No, I mean another thing. First of all, there are many rules and principles in evolution - it is not developing of everything into everything. Cope's rule, Allen's rule, Marsh's rule and so on - there is a great set of such ones. Oh' I understand they are empirical and have some exclusions. But in our predicting of evolutional processes we must talk in terms of probability/improbability. These rules and principles are the rules of the game. The presence/extinction of mankind and the degree of its influence to the nature to the moment of extinction are also a part of problem specification. The initial appearance of flora and fauna is the material for further speculation. And then the probability of extinction/surviving of species is estimated, and possible ways of its evolution (according its anatomy and present day habit of life) are proposed.
So, Dixon goes another way. Now I look at his ideas from "New Dinosaurs". He takes the animal and asks himself: "what may be an appearance of a browser (grazer, predator, filter-feeder, etc.) evolved from this one?" And he "sculps" giraffe from pterosaur (it's his lank), the hummingbird from dinosaur (gimp), elephant from squid (megasquid from "The Future is Wild"). And in all these cases he does not think: is the way of evolution in such direction probable for this group of animals? Till millions years of existing on the Earth cephalopods hadn't develop even fresh water, and he "banishes" them to the land of awful freshwater rain!
That's the reason of my scepsis.

Sigmund Nastrazzurro said...

You may have a point there, Pavel. I dug out my copy of the 'New Dinosaurs' (1988) and checked up on the lark. The text states that dinosaurs were beaten to the grazing niche in the new grasslands by pterosaurs. By itself such a thing could happen, as long as the pterosaurs more or less had the place to themselves during the transition from flying to walking forms. You can envisage such a thing happening on a large island where the niches for grazers are not yet filled by more efficient grazers and where there are no rapid predators ready to take advantage of stumbling pterosaurs.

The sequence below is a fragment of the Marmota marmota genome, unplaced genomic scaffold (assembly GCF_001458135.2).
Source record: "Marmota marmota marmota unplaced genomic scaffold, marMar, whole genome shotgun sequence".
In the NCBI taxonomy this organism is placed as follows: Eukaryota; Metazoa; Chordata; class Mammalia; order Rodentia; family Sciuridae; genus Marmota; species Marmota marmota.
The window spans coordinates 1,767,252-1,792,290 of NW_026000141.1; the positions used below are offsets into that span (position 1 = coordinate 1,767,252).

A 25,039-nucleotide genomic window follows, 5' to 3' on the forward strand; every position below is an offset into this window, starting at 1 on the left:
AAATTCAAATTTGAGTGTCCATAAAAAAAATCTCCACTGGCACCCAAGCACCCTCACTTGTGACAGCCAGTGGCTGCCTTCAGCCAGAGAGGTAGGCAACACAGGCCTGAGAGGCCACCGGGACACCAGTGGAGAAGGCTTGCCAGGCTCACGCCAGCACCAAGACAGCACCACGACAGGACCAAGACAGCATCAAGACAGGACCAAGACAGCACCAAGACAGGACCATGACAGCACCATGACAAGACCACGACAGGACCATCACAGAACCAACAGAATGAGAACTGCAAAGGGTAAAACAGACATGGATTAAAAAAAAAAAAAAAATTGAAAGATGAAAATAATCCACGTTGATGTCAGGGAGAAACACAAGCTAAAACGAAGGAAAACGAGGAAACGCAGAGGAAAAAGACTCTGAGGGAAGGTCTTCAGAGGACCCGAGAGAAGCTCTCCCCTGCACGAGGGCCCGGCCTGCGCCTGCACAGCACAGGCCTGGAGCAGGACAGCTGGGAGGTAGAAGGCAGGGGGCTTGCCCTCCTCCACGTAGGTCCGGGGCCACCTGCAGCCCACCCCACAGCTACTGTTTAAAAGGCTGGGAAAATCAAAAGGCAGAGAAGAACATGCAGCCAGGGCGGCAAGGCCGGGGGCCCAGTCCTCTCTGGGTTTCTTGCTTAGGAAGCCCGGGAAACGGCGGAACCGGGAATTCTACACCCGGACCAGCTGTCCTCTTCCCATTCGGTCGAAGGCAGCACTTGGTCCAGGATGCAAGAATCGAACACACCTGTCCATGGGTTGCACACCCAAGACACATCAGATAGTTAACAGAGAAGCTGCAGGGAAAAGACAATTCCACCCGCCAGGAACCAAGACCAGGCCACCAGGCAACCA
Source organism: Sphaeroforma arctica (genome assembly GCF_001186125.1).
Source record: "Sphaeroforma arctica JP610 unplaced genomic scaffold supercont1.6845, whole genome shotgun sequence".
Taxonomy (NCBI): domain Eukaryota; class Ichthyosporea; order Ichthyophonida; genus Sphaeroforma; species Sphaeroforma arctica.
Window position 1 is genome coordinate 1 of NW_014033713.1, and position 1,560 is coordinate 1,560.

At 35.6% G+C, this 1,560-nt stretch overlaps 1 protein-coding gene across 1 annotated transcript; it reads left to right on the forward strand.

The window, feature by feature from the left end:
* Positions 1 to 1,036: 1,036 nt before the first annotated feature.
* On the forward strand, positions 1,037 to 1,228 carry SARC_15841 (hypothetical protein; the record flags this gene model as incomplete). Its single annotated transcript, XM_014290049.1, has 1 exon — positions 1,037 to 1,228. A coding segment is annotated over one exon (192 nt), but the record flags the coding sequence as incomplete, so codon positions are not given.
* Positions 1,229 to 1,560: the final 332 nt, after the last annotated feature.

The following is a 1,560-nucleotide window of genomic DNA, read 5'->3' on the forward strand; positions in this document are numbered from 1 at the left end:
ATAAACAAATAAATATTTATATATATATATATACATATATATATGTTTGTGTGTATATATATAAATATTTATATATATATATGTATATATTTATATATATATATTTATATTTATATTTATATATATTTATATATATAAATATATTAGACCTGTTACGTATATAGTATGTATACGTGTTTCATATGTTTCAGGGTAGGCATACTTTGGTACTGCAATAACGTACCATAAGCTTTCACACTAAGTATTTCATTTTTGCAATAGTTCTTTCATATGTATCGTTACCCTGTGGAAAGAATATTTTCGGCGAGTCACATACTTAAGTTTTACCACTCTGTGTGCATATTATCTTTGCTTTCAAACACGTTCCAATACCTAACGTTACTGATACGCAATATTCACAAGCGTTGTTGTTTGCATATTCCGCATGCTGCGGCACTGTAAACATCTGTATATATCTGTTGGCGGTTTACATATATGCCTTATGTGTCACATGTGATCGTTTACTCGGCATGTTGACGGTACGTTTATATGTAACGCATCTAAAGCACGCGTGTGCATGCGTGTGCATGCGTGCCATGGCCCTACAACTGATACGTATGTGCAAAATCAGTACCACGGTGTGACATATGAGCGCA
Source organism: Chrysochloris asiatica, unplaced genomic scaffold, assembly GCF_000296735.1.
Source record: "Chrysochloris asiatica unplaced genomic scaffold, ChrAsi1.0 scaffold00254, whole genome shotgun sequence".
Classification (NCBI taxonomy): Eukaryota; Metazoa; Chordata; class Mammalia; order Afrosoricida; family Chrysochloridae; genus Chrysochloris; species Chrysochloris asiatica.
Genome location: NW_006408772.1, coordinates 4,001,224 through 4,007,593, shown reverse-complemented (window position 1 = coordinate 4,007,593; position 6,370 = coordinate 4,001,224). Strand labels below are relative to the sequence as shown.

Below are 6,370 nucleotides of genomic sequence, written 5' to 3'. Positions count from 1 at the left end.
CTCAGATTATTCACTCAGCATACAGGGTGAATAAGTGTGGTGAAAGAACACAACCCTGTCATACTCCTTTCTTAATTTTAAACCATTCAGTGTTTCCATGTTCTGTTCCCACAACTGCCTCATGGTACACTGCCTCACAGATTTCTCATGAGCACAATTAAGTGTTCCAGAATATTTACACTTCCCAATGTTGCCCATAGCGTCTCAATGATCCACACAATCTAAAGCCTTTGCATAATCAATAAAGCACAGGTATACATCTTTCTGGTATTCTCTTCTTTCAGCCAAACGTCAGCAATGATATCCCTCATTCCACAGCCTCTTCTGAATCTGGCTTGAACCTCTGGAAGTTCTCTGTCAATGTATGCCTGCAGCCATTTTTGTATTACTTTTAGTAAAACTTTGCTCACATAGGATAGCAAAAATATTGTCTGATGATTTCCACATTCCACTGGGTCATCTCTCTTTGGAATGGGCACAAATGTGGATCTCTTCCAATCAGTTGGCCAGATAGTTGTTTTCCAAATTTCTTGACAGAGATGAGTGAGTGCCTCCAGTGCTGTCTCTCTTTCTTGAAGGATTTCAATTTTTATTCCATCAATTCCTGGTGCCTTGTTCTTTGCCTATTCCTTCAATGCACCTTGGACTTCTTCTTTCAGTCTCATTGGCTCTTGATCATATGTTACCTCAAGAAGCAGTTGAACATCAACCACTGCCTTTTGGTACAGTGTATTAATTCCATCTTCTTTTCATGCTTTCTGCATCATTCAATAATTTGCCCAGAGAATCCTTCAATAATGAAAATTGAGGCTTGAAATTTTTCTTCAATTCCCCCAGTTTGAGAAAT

The lark lives in the Ethiopian realm however (Africa). While it may have been devoid of grass-eating herbivores in Dixon's scenario, but there does not seem to be any information on the absence of predators. With various types of predators around, I doubt the ancestral pterosaurs could have afforded the luxury of forgoing flight. By that logic, they would indeed stand very little chance. You are right that they are not the most logical group to evolve into that niche.

What bothers me a bit though is the ostrich; present-day ostriches have excellent sight and can run very fast, so now they gcan hold their own amidst lions, cheetahs, leopards, hyenas and wild dogs. But what about their evolution? How did they manage to get where they are now with all kinds of large cats around for their entire evolution?

On the whole I agree that the story could have benefited with some more fleshing out. Perhaps Dougal did think of all such things; I would not be surprised at all. For all we know he has lots of additional details lying around in an attic. What I do know is you should always keep your readers wanting more. It would be nice if he (Dougal) would comment, but I doubt he will.

PavelI. Volkov said...

By the way:

http://www.sivatherium.h12.ru/library/Dixon_2/00_en.htm

Dixon's "The New Dinosaurs" on-line.

Pavel I. Volkov said...

Oops!

http://www.sivatherium.h12.ru/library/Dixon_2/00_en.htm

cultistofvertigo said...

oh my god... those pelagornids are so gorgeous. One of them looks suspiciously like a Hesperornith, though.

And 4 meters! Heck yes! Why stop there, you know those things have got to get at least Mosasaur sized, when has "modest" been a trait applied to Dinosaurs?

Never, that's when.